Canadian Dollar Loses Ground as Oil Rally Cools, Yield Outlook Still Supportive

It may seem a straightforward fundamental connection: the Canadian dollar likes to play commodity currency; so the currency would drop as risk trends falter. However, oil export income has kept this currency from larger losses. That said, crude stalled in its rally and a strut was removed. Perhaps the 90 basis points worth of rate hikes expected in the next year will act as a latent fail safe.

Swiss Franc Stands to Post Greater Gains Should Uncertainty Shift the Focus on the EU

There are different qualities for a safe haven currency. Where the yen fits into this group because it absorbs reverses carry flows as sentiment collapses; the franc is a genuine safe haven for stability and economic outlook. Particularly, the currency is a direct alternative for euro-based assets. Therefore, should the euro ease up on interest rate ambitions and focus on financial issues; the ‘swissie’ could come into major strength.

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**For a full list of upcoming event risk and past releases, go to www.dailyfx.com/calendar

ECONOMIC DATA

Next 24 Hours

Currency

GMT

Release

Survey

Previous

Comments

JPY

23:50

Corporate Service Price (YoY) (JAN)

-1.3%

-1.3%

Actual showed a -1.1% in January

JPY

23:50

Merchandise Trade Balance Total (Yen) (JAN)

¥49.3B

¥725.9B

First trade balance deficit since December 2008 in January (-¥471.4B) after exports rose by 1.4% and imports rose by 12.4%. Adjusted trade balance of ¥191.8B

JPY

23:50

Adjusted Merchandise Trade Balance (Yen) (JAN)

¥712.0B

¥707.3B

JPY

23:50

Merchandise Trade Exports (YoY) (JAN)

7.4%

12.9%

JPY

23:50

Merchandise Trade Imports (YoY) (JAN)

8.1%

10.6%

AUD

0:30

Construction Work Done (4Q)

1.3%

-2.1%

May be impacted by Queensland floods

AUD

0:30

Wage Cost Index (QoQ) (4Q)

0.9%

1.1%

Wages are surging, which is an inflationary consideration for the RBA

AUD

0:30

Wage Cost Index (YoY) (4Q)

3.8%

3.5%

EUR

6:30

French CPI Index - EU Harmonised (MoM) (JAN)

-0.1%

0.5%

Higher energy and food costs are pushing CPI higher across the globe. 2% reading would be highest since November 2008

EUR

6:30

French CPI - EU Harmonised (YoY) (JAN)

2.2%

2.0%

EUR

6:30

French Consumer Price Index (MoM) (JAN)

-0.1%

0.5%

EUR

6:30

French Consumer Price Index (YoY) (JAN)

2.0%

1.8%

EUR

6:30

French CPI Ex Tobacco Index (JAN)

120.57

120.61

CHF

8:15

Producer & Import Prices (MoM) (JAN)

0.1%

0.3%

Switzerland continues to struggle with muted price growth

CHF

8:15

Producer & Import Prices (YoY) (JAN)

0.0%

0.3%

EUR

9:00

Italian CPI Index (NIC incl. tobacco) (MoM) (JAN F)

0.4%

0.4%

Higher energy and food costs are pushing CPI higher across the globe. 2.4% reading is highest since December 2008

EUR

9:00

Italian CPI (NIC incl. tobacco) (YoY) (JAN F)

2.1%

2.1%

EUR

9:00

Italian CPI - EU Harmonized (MoM) (JAN F)

-1.2%

-1.2%

EUR

9:00

Italian CPI - EU Harmonized (YoY) (JAN F)

2.4%

2.4%

GBP

9:30

Bank of England Minutes

Critical indication of central bank bias

GBP

9:30

BBA Loans for House Purchase (JAN)

29250

28726

Dwindling near 2008 lows

EUR

10:00

Euro-Zone Industrial New Orders (YoY) (DEC)

16.2%

19.9%

Expected to slip month-over-month, but overall trend is one of growth

EUR

10:00

Euro-Zone Industrial New Orders s.a. (MoM) (DEC)

-1.0%

2.1%

USD

12:00

MBA Mortgage Applications

-9.5%

Falling as interest rates rise

CAD

14:00

Teranet/National Bank HPI (MoM) (DEC)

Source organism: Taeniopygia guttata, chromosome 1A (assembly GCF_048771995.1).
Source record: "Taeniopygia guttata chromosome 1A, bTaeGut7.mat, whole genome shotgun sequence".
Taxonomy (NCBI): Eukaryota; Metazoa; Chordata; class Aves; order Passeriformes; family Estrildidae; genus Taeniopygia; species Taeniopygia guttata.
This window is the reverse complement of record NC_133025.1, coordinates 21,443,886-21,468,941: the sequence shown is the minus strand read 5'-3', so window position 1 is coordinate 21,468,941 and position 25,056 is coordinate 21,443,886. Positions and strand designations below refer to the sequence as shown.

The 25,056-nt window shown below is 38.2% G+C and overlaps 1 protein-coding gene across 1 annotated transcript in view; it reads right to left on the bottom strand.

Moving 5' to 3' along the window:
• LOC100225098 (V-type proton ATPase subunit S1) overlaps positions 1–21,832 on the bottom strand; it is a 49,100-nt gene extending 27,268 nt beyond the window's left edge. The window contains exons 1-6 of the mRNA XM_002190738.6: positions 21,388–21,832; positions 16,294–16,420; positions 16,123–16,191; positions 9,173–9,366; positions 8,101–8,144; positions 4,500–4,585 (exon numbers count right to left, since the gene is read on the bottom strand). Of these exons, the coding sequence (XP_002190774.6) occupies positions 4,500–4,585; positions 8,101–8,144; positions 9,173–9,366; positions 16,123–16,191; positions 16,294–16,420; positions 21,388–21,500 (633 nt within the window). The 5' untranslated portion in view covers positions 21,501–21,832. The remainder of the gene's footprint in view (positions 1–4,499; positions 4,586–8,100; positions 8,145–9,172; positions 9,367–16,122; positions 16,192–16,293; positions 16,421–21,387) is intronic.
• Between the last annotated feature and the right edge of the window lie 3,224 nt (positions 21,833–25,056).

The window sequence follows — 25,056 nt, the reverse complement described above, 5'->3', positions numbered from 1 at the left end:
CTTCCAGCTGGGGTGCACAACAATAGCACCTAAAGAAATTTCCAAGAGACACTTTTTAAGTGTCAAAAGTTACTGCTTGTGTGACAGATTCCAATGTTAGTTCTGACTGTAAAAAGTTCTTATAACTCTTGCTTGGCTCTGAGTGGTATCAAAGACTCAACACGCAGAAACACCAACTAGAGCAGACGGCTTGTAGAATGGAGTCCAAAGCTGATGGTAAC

-0.2%

Expected to hold steady after three months of declines.

CAD

14:00

Teranet/National Bank HP Index (DEC)

CAD

14:00

Teranet/National Bank HPI (YoY) (DEC)

4.9%

USD

15:00

Existing Home Sales (JAN)

5.20M

5.28M

Well off the 3.84 million record lows of last year

USD

15:00

Existing Home Sales (MoM) (JAN)

-1.1%

12.3%

Currency

GMT

Upcoming Events & Speeches

USD

17:30

City Fed's Hoenig Speaks on Economy in Washington

USD

18:30

Plosser Speaks on Economic Outlook in Alabama

SUPPORT AND RESISTANCE LEVELS

CLASSIC SUPPORT AND RESISTANCE - 18:00 GMT

Currency

EUR/USD

GBP/USD

USD/JPY

USD/CHF

USD/CAD

AUD/USD

NZD/USD

EUR/JPY

GBP/JPY

Resist 2

1.4025

1.6420

89.00

1.0000

1.0922

1.0600

0.8230

127.60

146.05

Resist 1

1.3875

1.6300

86.00

0.9775

1.0750

1.0200

0.8000

120.00

140.00

Spot

1.3660

1.6144

82.73

0.9383

0.9905

0.9979

0.7469

113.01

133.56

Support 1

1.3425

1.5750

80.00

0.9300

0.9800

0.9600

0.6850

103.80

125.00

Support 2

1.2900

1.5315

75.00

0.9000

0.9700

0.9375

0.6585

100.00

119.00

CLASSIC SUPPORT AND RESISTANCE EMERGING MARKETS 18:00 GMTSCANDIES CURRENCIES 18:00 GMT

Currency

USD/MXN

USD/TRY

USD/ZAR

USD/HKD

USD/SGD

Currency

USD/SEK

USD/DKK

USD/NOK

Resist 2

13.8500

1.6575

7.4525

7.8165

1.4945

Resist 2

7.7500

5.7800

6.2750

Resist 1

12.5000

1.6300

7.4025

7.8075

1.4655

Resist 1

7.5800

5.6625

6.1150

Spot

12.1243

1.5993

7.1533

7.7935

1.2804

Spot

6.4390

5.4577

5.6715

Support 1

11.7200

1.5300

7.1775

7.7490

1.2700

Support 1

6.2850

5.2625

5.7030

Support 2

11.4400

1.4725

6.9900

7.7450

1.2500

Support 2

6.1250

5.1000

5.5200

INTRA-DAY PIVOT POINTS 18:00 GMT

Currency

EUR/USD

GBP/USD

USD/JPY

USD/CHF

USD/CAD

AUD/USD

NZD/USD

EUR/JPY

GBP/JPY

Resist 2

1.3809

1.6285

83.91

0.9558

0.9979

1.0140

0.7708

115.10

136.33

Resist 1

1.3734

1.6214

83.32

0.9470

0.9942

1.0060

0.7588

114.05

134.95

Pivot

1.3630

1.6158

82.95

0.9419

0.9883

1.0016

0.7522

113.15

134.10

Support 1

1.3555

1.6087

82.36

0.9331

0.9846

0.9936

0.7402

112.10

132.72

Support 2

1.3451

1.6031

81.99

0.9280

0.9787

0.9892

0.7336

111.20

131.87

INTRA-DAY PROBABILITY BANDS 18:00 GMT

\Currency

EUR/USD

GBP/USD

USD/JPY

USD/CHF

USD/CAD

AUD/USD

NZD/USD

EUR/JPY

GBP/JPY

Resist. 3

1.3823

1.6306

83.59

0.9491

0.9994

1.0106

0.7568

114.37

135.12

Resist. 2

1.3782

1.6266

83.37

0.9464

0.9972

1.0074

0.7543

114.03

134.73

Resist. 1

1.3741

1.6225

83.16

0.9437

0.9949

1.0042

0.7518

113.69

134.34

Spot

1.3660

1.6144

82.73

0.9383

0.9905

0.9979

0.7469

113.01

133.56

Support 1

1.3579

1.6063

82.30

0.9329

0.9861

0.9916

0.7420

112.33

132.78

Support 2

1.3538

1.6022

82.09

0.9302

0.9838

0.9884

0.7395

111.99

132.39

Support 3

1.3497

1.5982

81.87

0.9275

0.9816

0.9852

0.7370

111.65

132.00

v

Written by: John Kicklighter, Senior Currency Strategist for DailyFX.com

To receive John’s reports via email or to submit Questions or Comments about an article; email jkicklighter@dailyfx.com

DailyFX provides forex news and technical analysis on the trends that influence the global currency markets.